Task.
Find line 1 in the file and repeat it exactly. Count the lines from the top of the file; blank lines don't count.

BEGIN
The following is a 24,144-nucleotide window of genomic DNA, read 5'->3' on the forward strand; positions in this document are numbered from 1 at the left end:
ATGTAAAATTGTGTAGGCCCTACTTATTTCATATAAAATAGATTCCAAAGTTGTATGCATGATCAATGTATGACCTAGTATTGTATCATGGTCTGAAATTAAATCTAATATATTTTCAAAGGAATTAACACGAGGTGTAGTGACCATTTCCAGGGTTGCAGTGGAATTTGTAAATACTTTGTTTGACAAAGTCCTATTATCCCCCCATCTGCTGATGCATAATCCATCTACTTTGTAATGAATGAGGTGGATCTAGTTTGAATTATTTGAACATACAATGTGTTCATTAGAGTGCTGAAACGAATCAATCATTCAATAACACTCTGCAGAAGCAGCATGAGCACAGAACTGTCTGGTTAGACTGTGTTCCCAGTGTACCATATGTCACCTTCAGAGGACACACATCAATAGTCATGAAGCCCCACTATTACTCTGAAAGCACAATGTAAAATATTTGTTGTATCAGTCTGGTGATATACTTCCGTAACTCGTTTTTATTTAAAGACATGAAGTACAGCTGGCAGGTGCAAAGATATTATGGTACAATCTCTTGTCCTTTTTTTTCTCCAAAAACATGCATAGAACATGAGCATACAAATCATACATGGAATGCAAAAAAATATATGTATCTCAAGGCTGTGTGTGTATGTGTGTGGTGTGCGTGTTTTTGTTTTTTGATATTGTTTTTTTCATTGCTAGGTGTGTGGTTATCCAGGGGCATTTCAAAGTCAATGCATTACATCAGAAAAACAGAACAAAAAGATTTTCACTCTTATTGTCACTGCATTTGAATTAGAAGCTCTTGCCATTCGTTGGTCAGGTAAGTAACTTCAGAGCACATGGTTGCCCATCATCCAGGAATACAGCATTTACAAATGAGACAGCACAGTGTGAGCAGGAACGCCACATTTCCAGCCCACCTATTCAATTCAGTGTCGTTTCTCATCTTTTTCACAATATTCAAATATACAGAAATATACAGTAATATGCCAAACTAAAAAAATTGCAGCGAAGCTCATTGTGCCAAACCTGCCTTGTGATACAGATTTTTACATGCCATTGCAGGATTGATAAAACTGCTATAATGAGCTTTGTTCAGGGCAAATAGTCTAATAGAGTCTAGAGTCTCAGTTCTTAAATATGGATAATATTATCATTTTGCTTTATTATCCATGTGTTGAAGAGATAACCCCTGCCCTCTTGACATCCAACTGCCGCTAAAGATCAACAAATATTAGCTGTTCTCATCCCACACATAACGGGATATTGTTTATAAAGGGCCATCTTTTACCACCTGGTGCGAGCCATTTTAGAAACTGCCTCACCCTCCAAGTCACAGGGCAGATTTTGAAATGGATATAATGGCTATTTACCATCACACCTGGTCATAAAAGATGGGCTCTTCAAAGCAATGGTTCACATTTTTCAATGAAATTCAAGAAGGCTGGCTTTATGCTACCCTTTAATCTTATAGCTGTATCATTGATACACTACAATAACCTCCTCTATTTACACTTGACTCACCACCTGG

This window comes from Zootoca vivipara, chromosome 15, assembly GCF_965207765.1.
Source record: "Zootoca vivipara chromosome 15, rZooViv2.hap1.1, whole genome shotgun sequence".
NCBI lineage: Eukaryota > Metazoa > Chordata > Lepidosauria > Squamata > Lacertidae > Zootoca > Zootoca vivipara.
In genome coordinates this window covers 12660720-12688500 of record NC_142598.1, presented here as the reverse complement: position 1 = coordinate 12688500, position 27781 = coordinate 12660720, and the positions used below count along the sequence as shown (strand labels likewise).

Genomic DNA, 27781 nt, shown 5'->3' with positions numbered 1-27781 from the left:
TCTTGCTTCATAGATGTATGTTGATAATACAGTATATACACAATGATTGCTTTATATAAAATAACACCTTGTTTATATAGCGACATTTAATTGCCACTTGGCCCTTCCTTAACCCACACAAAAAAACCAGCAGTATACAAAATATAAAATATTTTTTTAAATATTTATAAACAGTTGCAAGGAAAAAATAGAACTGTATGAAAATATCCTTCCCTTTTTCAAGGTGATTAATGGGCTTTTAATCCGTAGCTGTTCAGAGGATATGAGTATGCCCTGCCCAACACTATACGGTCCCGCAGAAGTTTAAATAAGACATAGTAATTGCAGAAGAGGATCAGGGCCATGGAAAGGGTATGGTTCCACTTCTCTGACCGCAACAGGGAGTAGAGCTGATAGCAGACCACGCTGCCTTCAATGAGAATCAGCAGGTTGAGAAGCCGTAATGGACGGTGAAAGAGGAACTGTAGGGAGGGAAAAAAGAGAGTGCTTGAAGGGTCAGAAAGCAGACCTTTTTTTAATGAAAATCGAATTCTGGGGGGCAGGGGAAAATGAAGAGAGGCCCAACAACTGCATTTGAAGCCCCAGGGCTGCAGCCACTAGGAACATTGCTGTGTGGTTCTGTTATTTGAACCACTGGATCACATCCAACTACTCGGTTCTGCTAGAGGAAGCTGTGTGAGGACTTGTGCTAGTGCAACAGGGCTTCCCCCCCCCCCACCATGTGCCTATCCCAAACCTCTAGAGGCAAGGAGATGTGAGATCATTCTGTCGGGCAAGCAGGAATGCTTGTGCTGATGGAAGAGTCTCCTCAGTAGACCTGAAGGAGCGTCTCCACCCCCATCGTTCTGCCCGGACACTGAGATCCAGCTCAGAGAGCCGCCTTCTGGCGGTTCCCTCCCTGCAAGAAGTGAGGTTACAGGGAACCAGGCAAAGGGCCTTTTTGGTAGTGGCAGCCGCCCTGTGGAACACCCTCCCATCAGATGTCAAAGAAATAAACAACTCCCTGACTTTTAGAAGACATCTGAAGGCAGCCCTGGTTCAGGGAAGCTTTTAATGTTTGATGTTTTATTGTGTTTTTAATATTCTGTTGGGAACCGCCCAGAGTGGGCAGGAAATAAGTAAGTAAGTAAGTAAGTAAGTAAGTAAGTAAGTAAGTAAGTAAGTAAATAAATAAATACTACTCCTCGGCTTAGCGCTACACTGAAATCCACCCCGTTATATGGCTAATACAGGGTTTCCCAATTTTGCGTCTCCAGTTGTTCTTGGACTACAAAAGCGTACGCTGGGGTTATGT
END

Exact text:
The following is a 24,144-nucleotide window of genomic DNA, read 5'->3' on the forward strand; positions in this document are numbered from 1 at the left end: